Bor, 18 September 2018 – Jonglei State Acting Governor Hon. Dr. Agot Alier Leek along with the Commissioner General of the National Revenue Authority Dr. Olympio Attipoe, H. E. Seiji Okada, the Ambassador of Japan, UNDP Country Director Kamil Kamaluddeen and UNMISS Head of Bor Field Office Deborah Schein officially inaugurated the Jonglei State Revenue Authority on Tuesday in Bor.
The Jonglei State Revenue Authority is now the fourth state revenue authority launched in South Sudan by the Support to Public Financial Management project, funded by the Government of Japan, African Development Bank, and UNDP.
“Today’s occasion confirms that Jonglei State is a peaceful state. It is a sincere expression of solidarity from the Government and people of Japan and UNDP, to support us during this challenging time. We appreciate their support to our state’s development. The Jonglei State Revenue Authority will be a source for us to move towards providing opportunities and services to the people of Jonglei ourselves,” said Acting Governor Hon. Dr. Agot Alier Leek, during the ceremony held at the State Secretariat General.
Jonglei State Legislative Assembly members have been trained on transparent public revenue generation and accountability; a unified tax system was developed in Jubek, Aweil, Gbudue, and now Jonglei; and a tax education program to increase public knowledge of accountable tax revenue systems and promote voluntary tax compliance aired on local TV and radio.
“The inauguration of the State Revenue Authority today is an important milestone in democratic governance and financial management for Jonglei. It is one way to reduce dependency on aid and move towards full economic recovery and autonomy,” said UNMISS Head of Bor Field Office Deborah Schein.
In June 2018, Jonglei State Legislative Assembly became the fourth state to sign the harmonized State Revenue Authority Bill into law, constituted the Revenue Authority governing board and appointed the new commissioner, Dr. Lual Deng, to manage the day-to-day administration of the Authority.
The National State Revenue Authority Commissioner General Olympio Attipoe was on hand to outline some of the reforms his office is spearheading, including harmonization of national and state tax laws, and investing in an electronic database so that tax revenues can be tracked, as well as closely monitored by external stakeholders.
“The Jonglei State Revenue Authority should be able to provide accountable records to the national government. I urge the board of directors and the commissioner of the State Revenue Authority here to quickly establish a consolidated account, so that account funds are blocked and protected, and tapped only after the Legislative Assembly allocates the funds for specific purposes and the Ministry of Finance approves. It is our responsibility to make sure these funds are used to deliver services to the people,” said Commissioner General Attipoe.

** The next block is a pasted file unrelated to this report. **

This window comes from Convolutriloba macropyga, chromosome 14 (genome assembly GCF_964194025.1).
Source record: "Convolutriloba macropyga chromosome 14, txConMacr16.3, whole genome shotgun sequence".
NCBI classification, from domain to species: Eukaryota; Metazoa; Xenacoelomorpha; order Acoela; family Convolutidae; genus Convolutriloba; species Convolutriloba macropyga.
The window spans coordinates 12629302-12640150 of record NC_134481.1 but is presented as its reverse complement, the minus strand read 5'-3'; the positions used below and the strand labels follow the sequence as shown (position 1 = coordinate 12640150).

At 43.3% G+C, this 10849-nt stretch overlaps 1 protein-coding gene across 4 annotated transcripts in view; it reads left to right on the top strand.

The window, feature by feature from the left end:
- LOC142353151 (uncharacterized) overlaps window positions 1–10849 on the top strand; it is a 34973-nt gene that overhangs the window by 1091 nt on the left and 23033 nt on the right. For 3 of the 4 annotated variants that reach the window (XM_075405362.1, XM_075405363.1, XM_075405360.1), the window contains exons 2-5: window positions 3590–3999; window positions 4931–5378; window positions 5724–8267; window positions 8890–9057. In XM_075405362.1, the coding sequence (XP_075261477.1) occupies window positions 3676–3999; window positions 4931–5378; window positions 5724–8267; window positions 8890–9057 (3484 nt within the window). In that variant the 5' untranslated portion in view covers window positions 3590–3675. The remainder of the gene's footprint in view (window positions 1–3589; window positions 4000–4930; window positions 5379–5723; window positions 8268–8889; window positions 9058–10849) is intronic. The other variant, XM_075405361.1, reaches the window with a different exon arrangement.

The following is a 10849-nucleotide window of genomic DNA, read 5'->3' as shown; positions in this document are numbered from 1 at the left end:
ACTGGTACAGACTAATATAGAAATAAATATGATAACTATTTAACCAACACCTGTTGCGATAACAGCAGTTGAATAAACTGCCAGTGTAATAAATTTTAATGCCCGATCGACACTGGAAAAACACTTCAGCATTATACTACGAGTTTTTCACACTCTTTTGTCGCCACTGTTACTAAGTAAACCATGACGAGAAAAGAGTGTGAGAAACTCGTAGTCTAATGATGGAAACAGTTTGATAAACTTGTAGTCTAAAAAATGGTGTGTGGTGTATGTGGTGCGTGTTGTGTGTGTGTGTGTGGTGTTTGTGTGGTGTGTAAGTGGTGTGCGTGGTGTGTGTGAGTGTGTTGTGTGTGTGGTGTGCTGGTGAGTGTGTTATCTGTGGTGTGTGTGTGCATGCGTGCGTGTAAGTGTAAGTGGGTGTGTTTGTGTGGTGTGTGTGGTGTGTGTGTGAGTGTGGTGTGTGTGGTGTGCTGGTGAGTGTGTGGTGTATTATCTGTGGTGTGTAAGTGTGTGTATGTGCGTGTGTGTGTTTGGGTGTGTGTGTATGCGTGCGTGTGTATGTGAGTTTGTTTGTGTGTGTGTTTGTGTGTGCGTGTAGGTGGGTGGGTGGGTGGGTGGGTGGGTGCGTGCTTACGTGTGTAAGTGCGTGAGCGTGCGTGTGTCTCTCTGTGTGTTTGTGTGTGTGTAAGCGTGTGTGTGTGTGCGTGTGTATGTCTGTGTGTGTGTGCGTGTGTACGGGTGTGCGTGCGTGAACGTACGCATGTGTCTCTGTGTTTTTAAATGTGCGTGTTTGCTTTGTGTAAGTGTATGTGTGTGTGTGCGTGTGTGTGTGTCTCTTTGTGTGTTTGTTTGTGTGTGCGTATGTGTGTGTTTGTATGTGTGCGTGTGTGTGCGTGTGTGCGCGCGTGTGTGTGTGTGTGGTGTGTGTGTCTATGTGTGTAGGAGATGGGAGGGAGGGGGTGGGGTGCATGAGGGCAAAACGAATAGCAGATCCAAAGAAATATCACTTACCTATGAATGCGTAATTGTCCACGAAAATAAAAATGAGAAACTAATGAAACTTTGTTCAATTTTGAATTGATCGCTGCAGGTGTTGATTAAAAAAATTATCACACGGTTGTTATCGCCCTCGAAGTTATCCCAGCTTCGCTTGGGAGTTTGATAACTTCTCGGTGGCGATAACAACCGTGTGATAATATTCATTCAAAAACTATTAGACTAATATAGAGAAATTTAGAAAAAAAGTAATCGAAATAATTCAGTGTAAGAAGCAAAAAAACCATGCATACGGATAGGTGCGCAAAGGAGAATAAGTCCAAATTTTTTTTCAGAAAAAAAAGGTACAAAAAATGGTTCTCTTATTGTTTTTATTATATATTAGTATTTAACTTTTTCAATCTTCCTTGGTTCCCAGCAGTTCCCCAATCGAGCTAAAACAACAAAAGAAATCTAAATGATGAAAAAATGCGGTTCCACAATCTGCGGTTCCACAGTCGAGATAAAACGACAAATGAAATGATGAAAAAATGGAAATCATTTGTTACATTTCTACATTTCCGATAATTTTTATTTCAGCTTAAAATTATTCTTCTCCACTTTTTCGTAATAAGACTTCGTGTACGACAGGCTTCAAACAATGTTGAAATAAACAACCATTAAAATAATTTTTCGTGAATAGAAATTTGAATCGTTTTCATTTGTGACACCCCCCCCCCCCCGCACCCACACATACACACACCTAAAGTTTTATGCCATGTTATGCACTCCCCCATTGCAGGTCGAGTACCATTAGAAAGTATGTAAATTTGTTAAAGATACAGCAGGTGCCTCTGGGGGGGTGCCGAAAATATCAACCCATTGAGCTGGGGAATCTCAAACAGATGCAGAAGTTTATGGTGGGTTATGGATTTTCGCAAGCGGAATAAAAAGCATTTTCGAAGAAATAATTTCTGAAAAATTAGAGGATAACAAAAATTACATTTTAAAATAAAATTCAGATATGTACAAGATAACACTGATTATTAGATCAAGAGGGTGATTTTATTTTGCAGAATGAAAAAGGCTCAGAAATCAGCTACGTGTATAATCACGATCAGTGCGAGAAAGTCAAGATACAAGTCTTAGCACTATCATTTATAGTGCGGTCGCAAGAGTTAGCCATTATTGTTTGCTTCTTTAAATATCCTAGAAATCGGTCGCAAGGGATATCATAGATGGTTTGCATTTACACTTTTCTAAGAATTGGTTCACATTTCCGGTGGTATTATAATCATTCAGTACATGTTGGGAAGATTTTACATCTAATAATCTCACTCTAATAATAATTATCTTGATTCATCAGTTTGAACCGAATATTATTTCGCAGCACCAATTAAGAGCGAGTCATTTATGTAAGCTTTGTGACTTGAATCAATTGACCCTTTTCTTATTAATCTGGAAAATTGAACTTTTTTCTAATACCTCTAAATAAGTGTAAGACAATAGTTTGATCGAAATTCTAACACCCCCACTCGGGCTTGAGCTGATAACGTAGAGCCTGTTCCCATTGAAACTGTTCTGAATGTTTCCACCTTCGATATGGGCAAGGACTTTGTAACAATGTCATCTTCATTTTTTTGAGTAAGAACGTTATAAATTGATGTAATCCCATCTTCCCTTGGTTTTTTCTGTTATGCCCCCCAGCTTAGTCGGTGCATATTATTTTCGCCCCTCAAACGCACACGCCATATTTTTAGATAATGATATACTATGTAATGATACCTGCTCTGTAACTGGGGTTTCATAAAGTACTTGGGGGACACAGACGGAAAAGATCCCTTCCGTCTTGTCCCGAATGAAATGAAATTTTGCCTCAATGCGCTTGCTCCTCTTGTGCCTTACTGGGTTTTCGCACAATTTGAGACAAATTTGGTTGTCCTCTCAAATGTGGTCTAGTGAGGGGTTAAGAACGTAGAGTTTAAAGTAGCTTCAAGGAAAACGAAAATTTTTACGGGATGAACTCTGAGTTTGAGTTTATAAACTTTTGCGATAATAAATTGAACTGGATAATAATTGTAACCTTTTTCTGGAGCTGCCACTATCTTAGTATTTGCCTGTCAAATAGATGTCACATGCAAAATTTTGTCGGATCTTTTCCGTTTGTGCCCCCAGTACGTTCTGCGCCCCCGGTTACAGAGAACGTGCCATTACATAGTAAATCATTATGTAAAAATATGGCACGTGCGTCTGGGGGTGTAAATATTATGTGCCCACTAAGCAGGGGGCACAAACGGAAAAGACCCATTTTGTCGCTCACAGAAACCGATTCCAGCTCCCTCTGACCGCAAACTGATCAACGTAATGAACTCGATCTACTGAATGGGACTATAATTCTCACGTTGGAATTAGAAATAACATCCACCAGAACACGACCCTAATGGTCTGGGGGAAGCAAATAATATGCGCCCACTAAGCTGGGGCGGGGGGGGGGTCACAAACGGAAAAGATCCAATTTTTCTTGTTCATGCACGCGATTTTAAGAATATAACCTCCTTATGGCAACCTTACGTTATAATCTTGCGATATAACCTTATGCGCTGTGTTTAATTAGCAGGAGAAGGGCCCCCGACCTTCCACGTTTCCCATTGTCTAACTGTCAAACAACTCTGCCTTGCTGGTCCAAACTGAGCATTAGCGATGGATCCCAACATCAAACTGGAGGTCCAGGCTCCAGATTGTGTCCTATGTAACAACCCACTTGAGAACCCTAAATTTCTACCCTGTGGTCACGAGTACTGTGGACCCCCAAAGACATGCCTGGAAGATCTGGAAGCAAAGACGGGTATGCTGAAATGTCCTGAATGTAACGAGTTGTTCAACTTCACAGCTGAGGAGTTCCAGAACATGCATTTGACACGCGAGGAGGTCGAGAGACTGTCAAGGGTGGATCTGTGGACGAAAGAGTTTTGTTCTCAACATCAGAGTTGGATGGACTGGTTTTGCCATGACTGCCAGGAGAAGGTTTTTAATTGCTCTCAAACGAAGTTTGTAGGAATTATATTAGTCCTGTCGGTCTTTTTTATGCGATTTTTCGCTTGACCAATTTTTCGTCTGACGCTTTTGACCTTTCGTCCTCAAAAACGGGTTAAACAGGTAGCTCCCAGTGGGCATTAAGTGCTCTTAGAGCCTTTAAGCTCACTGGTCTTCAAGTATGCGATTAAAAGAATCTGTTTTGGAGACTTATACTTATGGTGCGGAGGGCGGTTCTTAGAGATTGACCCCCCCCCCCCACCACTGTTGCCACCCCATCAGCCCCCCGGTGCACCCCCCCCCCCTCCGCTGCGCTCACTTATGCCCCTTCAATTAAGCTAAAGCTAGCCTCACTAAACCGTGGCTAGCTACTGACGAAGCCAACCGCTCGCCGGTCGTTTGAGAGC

The Ambassador of Japan to South Sudan reiterated at the inauguration ceremony that the government of Japan is very committed to support the revenue authority, as public tax is a foundation for government policies and nation building.
“As an Ambassador, I work on behalf of the people of Japan and the people of South Sudan. The taxpayers of Japan have sent me to South Sudan to provide services. I know that paying taxes is not anyone’s favourite thing to do. But the purpose of tax is to benefit the people and society. Taxpayers, like myself, are more willing to pay taxes if they see that their money is being used to benefit themselves and their communities in an accountable and fair manner,” said H.E. Ambassador Okada.
UNDP’s Country Director Kamil Kamaluddeen thanked the Government of Japan for their continued commitment to working together alongside UNDP, national authorities, the subnational government and the UN family, to provide technical support and capacity building for non-oil revenue generation.
“Accountability is the bedrock of results-focused, people-centred development. As taxpayers, we want schools in our communities, we want access to quality health services in our communities, we want roads that connect our communities and connect us to markets, and we want peaceful societies. Tax revenues must be spent in a way we will all be able to point to and see which public projects were funded. It’s not enough for us to set up a system if it does not work for the people. People must know how much is gathered, when it is allocated, and to see, with their own eyes, what is done with their money,” said Mr. Kamaluddeen while speaking directly to the public at the launch ceremony.
According to the World Bank, the economy of South Sudan is one of the world’s most underdeveloped and the most oil-dependent. UNDP has been supporting the state governments to build a sustainable and transparent non-oil revenue generation system since 2015 with funding from the Government of Japan since 2016. The project was piloted in 2016-2017 in three states (Jubek, Gbudue, and Aweil) and is expanding to three additional states (Jonglei, Torit, Gogrial) in 2018.